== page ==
• Speech recognition is a problem of pattern matching. Recorded speech patterns are treated as sequences of electrical signals. A recognition process involves classifying segments of the sequence into categories of pre-learned patterns. Units of the patterns may be words, sub-word units such as phonemes, or other speech segments. In many current automatic speech recognition (ASR) systems, the Hidden Markov Model (HMM) [1, 2, 3] is the prevalent tool for acoustic modelling and has been adopted in almost all successful speech research systems and commercial products. Generally speaking, known HMM-based speaker-independent ASR systems employ utterance verification by calculating a confidence score for correctness of an input speech signal representing the phonetic part of a user's speech using acoustic models. That is, known utterance verification methods focus on the user's pronunciation.
  • Utterance verification is an important tool in many applications of speech recognition systems, such as key-word spotting, language understanding, dialogue management, and language learning. In the past few decades, many methods have been proposed for utterance verification. Filler or garbage models [4, 5] have been used to calculate a likelihood score for both key-word and whole utterances. The hypothesis test approach was used by comparing the likelihood ratio with a threshold [6, 7]. The minimum verification error estimation [8] approach has been used to model both null and alternative hypotheses. High-level information, such as syntactical or semantic information, was also studied to provide some clues for the calculation of confidence measure [9, 10, 11]. The in-search data selection procedure [12] was applied to collect the most representative competing tokens for each HMM. The competing information based method [13] has also been proposed for utterance verification.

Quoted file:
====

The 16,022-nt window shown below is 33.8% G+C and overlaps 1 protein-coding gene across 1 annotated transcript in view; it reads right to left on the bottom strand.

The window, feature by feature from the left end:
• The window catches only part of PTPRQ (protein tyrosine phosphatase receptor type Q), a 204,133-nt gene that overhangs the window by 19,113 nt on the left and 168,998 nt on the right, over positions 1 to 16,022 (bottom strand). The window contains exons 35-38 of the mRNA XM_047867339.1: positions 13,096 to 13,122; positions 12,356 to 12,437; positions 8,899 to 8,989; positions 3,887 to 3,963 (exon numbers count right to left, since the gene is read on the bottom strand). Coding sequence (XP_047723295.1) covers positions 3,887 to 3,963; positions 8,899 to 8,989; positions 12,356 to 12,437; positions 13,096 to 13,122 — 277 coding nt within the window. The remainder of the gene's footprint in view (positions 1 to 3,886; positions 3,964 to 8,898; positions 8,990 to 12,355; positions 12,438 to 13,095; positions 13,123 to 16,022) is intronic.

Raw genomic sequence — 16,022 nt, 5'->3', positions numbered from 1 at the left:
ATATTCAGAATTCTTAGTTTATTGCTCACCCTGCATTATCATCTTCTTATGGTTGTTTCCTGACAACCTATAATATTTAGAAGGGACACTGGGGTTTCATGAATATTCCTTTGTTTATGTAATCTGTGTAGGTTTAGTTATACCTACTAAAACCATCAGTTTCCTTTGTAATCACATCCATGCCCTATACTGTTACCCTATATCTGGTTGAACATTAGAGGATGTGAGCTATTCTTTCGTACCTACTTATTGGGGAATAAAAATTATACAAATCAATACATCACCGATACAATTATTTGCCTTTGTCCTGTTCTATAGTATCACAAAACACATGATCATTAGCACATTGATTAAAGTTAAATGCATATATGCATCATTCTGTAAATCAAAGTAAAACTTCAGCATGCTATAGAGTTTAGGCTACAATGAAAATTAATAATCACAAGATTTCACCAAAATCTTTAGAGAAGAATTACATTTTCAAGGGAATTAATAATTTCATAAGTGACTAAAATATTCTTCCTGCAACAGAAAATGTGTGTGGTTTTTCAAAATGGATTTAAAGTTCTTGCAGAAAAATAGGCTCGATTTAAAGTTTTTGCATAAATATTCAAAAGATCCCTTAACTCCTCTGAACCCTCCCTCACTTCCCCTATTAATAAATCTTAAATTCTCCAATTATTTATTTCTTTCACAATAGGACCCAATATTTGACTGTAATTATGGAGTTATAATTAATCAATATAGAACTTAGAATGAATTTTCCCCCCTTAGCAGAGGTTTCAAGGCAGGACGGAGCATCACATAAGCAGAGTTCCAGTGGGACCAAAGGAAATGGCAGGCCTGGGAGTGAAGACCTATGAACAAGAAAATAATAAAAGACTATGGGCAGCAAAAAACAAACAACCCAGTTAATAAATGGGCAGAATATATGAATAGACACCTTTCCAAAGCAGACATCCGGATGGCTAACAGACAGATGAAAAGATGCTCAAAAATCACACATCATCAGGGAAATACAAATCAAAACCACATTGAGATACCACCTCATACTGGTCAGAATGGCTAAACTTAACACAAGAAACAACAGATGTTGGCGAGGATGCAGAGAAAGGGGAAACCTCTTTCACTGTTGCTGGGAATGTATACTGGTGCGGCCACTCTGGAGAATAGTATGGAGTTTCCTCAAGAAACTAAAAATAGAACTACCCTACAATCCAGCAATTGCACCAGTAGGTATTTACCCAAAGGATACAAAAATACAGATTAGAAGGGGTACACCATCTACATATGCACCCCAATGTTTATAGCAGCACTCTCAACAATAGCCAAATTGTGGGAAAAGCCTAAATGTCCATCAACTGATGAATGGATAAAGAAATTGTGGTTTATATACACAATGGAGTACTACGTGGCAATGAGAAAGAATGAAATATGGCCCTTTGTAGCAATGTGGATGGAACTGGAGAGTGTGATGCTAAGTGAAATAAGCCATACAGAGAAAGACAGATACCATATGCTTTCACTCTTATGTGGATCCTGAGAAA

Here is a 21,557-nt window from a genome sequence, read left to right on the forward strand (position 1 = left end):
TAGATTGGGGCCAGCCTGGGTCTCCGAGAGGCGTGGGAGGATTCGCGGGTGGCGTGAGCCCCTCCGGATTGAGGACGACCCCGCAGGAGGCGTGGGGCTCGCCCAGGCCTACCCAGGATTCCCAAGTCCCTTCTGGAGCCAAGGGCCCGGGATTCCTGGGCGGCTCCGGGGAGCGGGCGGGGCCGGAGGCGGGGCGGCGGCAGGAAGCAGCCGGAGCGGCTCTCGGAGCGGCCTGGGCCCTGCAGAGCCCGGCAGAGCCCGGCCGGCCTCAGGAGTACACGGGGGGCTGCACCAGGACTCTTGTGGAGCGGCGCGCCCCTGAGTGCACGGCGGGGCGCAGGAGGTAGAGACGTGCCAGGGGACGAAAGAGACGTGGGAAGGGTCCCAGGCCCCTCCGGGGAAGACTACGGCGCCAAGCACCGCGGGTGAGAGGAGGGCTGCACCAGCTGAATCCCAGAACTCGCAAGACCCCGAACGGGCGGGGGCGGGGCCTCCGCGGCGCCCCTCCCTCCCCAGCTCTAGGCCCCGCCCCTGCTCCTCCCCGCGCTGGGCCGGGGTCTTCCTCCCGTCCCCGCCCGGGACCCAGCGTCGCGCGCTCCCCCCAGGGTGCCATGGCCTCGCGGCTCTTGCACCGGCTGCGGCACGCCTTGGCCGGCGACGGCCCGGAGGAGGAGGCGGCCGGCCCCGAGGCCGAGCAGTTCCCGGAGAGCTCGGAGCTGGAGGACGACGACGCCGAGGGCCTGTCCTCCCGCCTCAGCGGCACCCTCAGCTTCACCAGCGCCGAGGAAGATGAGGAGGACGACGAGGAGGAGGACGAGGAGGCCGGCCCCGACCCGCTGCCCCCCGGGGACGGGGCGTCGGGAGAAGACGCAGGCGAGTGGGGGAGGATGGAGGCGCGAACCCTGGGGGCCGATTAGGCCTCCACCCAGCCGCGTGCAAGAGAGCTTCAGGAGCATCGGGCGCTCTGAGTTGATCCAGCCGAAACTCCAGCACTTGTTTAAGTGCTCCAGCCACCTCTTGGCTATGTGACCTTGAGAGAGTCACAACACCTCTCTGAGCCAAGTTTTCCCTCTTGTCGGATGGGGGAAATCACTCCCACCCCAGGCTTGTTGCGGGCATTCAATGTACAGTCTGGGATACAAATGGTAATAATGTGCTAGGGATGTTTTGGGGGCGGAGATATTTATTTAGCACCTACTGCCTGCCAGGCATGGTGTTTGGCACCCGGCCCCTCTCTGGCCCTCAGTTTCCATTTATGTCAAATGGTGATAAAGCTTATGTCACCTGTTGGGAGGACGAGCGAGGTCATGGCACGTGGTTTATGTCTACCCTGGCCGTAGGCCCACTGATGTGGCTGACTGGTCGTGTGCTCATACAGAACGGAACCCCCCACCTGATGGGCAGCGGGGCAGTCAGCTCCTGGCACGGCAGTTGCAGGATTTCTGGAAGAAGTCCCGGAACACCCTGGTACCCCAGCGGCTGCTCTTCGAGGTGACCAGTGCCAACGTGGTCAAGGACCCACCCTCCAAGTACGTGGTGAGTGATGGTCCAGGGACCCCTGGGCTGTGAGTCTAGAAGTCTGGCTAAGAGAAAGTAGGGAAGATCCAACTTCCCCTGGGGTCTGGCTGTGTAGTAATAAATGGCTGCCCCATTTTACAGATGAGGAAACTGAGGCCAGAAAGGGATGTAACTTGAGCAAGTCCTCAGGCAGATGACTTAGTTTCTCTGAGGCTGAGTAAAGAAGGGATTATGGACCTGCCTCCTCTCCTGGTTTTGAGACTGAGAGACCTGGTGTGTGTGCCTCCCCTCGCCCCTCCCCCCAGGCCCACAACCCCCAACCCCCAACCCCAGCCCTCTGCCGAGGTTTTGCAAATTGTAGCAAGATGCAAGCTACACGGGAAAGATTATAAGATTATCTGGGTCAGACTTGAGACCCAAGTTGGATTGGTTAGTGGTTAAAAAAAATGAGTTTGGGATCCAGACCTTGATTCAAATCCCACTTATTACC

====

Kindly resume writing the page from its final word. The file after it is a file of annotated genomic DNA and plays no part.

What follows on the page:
• These known methods have their limitations because a great deal of useful speech information, which exists in the original speech signal, is lost in acoustic models.